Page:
“There are two trends among the Shi’ites. There are those that want just recognition of their rights and want to be integrated into the Saudi state, and there are others who are more militant and support armed rebellion,” Teitelbaum said.
Iran has become infamous for its use of proxy organizations, influencing and at times arming or funding religious minority groups in neighboring states to expand its reach.
However, it has a sizable minority within its own borders.
Once called Persia, Iran has a long history of being an empire with many linguistic groups, Eldad Pardo, an expert on Iran at the Hebrew University of Jerusalem, told The Media Line.
“What’s so interesting about Iran is that it has around 50% Persian-speakers, with the rest made up of various ethnic groups,” Pardo said.
Despite that, the country does not enjoy a great amount of religious diversity. “We have 90% who are Shi’ite, and 10% who are not,” the Hebrew University lecturer explained.
Hugely outnumbered by Sunnis globally, Shi’ites are often the victims of violence, which has increased in ferocity since the US-led invasion of Iraq removed Saddam Hussein from power. As one of the fault lines between the Sunni and Shi’ite divide, Iraq is particularly affected by the sectarian conflict.
But Shi’ites are not always the victims.
“If you look at the history of Shi’ism, if you look at certain rules of purity and impurity, usually Shi’ites, in places where they were the majority, were less tolerant towards religious minorities, particularly towards Jews,” Pardo noted.
After the surge of pro-democracy uprisings in 2011 faltered and became bogged down in civil wars, violence between Sunnis and Shi’ites escalated to the point where it is now being described as a sectarian conflict. In addition to the thousands of Muslims killed and expelled in the violence, other religious and ethnic minorities have also suffered – Christians, Yazidis and Druse. Alongside the religious conflict is the geopolitical rivalry between Saudi Arabia and Iran.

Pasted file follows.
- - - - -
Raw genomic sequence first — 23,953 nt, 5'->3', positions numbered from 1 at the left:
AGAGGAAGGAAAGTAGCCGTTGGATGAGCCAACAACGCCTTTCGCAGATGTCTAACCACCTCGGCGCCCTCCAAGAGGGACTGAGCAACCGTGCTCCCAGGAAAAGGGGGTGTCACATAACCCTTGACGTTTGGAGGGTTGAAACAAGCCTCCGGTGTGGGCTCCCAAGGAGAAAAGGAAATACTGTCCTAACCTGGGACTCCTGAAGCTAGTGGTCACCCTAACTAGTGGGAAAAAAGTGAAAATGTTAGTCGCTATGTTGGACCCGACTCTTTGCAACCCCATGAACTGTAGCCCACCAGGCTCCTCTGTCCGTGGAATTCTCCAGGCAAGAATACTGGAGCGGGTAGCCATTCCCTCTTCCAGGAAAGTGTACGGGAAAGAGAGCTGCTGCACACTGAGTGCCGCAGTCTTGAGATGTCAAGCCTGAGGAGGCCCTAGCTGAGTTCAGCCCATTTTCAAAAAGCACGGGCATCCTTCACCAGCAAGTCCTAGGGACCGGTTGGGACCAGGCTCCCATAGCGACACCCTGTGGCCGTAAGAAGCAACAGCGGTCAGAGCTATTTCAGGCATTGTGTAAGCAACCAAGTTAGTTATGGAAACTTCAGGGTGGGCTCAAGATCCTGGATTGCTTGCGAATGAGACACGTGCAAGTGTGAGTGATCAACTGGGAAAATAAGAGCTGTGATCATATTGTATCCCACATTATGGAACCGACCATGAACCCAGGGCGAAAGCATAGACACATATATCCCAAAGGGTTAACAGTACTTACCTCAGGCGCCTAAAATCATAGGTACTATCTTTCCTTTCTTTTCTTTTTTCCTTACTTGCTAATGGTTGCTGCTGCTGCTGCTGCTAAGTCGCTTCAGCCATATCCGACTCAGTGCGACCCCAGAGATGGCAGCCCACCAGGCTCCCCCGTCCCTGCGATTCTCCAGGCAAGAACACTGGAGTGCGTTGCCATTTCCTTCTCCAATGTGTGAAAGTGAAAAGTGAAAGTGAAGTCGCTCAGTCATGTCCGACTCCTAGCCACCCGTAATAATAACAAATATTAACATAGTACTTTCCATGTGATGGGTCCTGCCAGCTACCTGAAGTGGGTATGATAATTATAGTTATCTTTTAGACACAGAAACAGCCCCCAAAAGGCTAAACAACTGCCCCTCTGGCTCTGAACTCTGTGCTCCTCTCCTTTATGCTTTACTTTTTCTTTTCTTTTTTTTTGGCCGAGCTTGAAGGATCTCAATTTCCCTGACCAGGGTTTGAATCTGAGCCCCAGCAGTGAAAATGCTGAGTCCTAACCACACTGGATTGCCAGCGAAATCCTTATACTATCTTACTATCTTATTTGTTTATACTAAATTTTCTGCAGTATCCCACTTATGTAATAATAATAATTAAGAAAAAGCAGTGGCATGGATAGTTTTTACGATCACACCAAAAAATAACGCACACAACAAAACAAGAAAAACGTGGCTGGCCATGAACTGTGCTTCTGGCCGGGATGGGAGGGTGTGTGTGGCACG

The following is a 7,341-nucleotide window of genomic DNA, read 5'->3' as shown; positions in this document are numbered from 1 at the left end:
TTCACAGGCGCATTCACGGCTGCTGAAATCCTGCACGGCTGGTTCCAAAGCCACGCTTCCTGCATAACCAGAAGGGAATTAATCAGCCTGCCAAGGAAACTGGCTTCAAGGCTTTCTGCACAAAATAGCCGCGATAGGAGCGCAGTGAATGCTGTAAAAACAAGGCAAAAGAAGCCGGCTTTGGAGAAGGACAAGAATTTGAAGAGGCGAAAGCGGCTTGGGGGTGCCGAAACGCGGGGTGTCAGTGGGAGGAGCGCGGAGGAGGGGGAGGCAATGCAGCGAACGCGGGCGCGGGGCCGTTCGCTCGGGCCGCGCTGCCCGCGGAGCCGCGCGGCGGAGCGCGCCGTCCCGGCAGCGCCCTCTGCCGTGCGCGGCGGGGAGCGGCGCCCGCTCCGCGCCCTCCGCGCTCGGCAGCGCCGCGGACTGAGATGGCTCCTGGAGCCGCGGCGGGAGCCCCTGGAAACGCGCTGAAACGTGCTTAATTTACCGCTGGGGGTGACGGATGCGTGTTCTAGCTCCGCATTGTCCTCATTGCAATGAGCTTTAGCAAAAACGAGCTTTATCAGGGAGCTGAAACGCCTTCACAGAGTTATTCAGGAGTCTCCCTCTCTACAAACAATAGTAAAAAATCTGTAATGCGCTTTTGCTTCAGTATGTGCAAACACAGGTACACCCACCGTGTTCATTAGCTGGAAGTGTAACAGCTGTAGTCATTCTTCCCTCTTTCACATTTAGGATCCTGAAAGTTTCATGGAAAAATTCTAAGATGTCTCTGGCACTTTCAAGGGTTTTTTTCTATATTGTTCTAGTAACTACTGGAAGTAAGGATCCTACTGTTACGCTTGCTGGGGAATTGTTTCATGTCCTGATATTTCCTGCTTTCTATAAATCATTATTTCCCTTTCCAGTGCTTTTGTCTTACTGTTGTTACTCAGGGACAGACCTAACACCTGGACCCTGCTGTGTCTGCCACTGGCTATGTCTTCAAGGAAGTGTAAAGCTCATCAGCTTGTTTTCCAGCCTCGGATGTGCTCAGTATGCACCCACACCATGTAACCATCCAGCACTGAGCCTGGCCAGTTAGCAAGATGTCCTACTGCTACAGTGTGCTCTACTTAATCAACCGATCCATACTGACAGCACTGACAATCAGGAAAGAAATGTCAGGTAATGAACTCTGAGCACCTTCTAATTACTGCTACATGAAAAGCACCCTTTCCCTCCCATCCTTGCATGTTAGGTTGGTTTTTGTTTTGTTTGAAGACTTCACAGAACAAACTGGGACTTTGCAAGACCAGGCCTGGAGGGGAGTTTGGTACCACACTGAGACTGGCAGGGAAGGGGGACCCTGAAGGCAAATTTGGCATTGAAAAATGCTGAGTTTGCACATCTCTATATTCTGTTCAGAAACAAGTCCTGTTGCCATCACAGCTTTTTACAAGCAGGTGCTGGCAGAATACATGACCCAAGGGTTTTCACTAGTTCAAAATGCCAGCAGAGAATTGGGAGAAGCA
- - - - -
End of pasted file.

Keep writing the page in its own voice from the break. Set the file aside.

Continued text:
The latest stage in this conflict was the decision by a number of Sunni states – the United Arab Emirates, Sudan and Bahrain – to join Riyadh in severing diplomatic ties with Iran in response to a crowd attacking the Saudi Arabian Embassy in Tehran. This followed the Saudi execution of Nimr al-Nimr, a cleric from the state’s Shi’ite minority, for agitation against the government.
Nimr’s death, and the reactions to it, should not, however, be taken as solid evidence that the Sunni/Shi’ite and the Saudi/Iran dynamic are intertwined, Sanam Vakil, an associate fellow with Chatham House, told The Media Line.
“It’s a very cosmetic and obvious division between Iran and Saudi Arabia, so it’s easy to couch the rivalry in these terms,” Vakil said, noting that of the two, Saudi Arabia prefers to use the “sectarian card” as there are more Sunnis in the world for it to play to.
In fact, Sunni and Shi’ite minorities in both countries suffer under their governments, Vakil stated, describing both as “flagrant human rights abusers.”
“Sectarianism is just a convenient tool to mask their domestic, economic and political weaknesses,” Vakil concluded.